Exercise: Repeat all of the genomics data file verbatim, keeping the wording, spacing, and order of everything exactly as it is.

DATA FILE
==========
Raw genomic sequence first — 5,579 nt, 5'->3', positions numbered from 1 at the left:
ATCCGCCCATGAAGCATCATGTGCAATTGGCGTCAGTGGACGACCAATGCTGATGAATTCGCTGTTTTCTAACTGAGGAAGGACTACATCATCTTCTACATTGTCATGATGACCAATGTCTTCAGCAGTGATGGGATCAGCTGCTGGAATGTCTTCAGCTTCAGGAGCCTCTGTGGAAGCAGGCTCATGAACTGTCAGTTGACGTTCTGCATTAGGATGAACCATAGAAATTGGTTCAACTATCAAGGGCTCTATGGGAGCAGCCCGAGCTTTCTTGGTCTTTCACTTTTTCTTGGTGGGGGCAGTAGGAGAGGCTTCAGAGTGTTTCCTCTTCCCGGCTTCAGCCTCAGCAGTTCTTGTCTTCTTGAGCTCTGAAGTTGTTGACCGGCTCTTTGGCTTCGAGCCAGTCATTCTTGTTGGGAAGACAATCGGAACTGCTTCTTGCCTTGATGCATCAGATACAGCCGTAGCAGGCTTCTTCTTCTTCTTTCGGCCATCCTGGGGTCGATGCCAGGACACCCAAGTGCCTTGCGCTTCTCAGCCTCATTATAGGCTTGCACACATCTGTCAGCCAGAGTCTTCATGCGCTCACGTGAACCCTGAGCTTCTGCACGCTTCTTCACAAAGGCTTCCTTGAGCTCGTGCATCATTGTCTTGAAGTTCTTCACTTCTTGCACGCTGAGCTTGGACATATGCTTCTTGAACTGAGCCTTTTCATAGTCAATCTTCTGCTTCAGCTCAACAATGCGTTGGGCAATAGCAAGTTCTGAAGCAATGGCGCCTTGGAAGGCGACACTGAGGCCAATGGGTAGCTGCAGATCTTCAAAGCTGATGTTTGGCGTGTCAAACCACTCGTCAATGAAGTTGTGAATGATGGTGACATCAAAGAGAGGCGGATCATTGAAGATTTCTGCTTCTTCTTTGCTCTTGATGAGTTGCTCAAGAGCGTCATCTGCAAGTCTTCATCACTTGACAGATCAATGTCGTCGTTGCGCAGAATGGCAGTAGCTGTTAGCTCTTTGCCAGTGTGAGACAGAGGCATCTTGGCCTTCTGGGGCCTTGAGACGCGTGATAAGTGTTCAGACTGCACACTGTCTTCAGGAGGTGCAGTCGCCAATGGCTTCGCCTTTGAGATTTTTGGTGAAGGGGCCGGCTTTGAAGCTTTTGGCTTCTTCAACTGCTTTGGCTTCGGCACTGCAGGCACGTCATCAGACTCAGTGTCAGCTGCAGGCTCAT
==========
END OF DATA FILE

Raw genomic sequence first — 5,579 nt, 5'->3', positions numbered from 1 at the left:
ATCCGCCCATGAAGCATCATGTGCAATTGGCGTCAGTGGACGACCAATGCTGATGAATTCGCTGTTTTCTAACTGAGGAAGGACTACATCATCTTCTACATTGTCATGATGACCAATGTCTTCAGCAGTGATGGGATCAGCTGCTGGAATGTCTTCAGCTTCAGGAGCCTCTGTGGAAGCAGGCTCATGAACTGTCAGTTGACGTTCTGCATTAGGATGAACCATAGAAATTGGTTCAACTATCAAGGGCTCTATGGGAGCAGCCCGAGCTTTCTTGGTCTTTCACTTTTTCTTGGTGGGGGCAGTAGGAGAGGCTTCAGAGTGTTTCCTCTTCCCGGCTTCAGCCTCAGCAGTTCTTGTCTTCTTGAGCTCTGAAGTTGTTGACCGGCTCTTTGGCTTCGAGCCAGTCATTCTTGTTGGGAAGACAATCGGAACTGCTTCTTGCCTTGATGCATCAGATACAGCCGTAGCAGGCTTCTTCTTCTTCTTTCGGCCATCCTGGGGTCGATGCCAGGACACCCAAGTGCCTTGCGCTTCTCAGCCTCATTATAGGCTTGCACACATCTGTCAGCCAGAGTCTTCATGCGCTCACGTGAACCCTGAGCTTCTGCACGCTTCTTCACAAAGGCTTCCTTGAGCTCGTGCATCATTGTCTTGAAGTTCTTCACTTCTTGCACGCTGAGCTTGGACATATGCTTCTTGAACTGAGCCTTTTCATAGTCAATCTTCTGCTTCAGCTCAACAATGCGTTGGGCAATAGCAAGTTCTGAAGCAATGGCGCCTTGGAAGGCGACACTGAGGCCAATGGGTAGCTGCAGATCTTCAAAGCTGATGTTTGGCGTGTCAAACCACTCGTCAATGAAGTTGTGAATGATGGTGACATCAAAGAGAGGCGGATCATTGAAGATTTCTGCTTCTTCTTTGCTCTTGATGAGTTGCTCAAGAGCGTCATCTGCAAGTCTTCATCACTTGACAGATCAATGTCGTCGTTGCGCAGAATGGCAGTAGCTGTTAGCTCTTTGCCAGTGTGAGACAGAGGCATCTTGGCCTTCTGGGGCCTTGAGACGCGTGATAAGTGTTCAGACTGCACACTGTCTTCAGGAGGTGCAGTCGCCAATGGCTTCGCCTTTGAGATTTTTGGTGAAGGGGCCGGCTTTGAAGCTTTTGGCTTCTTCAACTGCTTTGGCTTCGGCACTGCAGGCACGTCATCAGACTCAGTGTCAGCTGCAGGCTCAT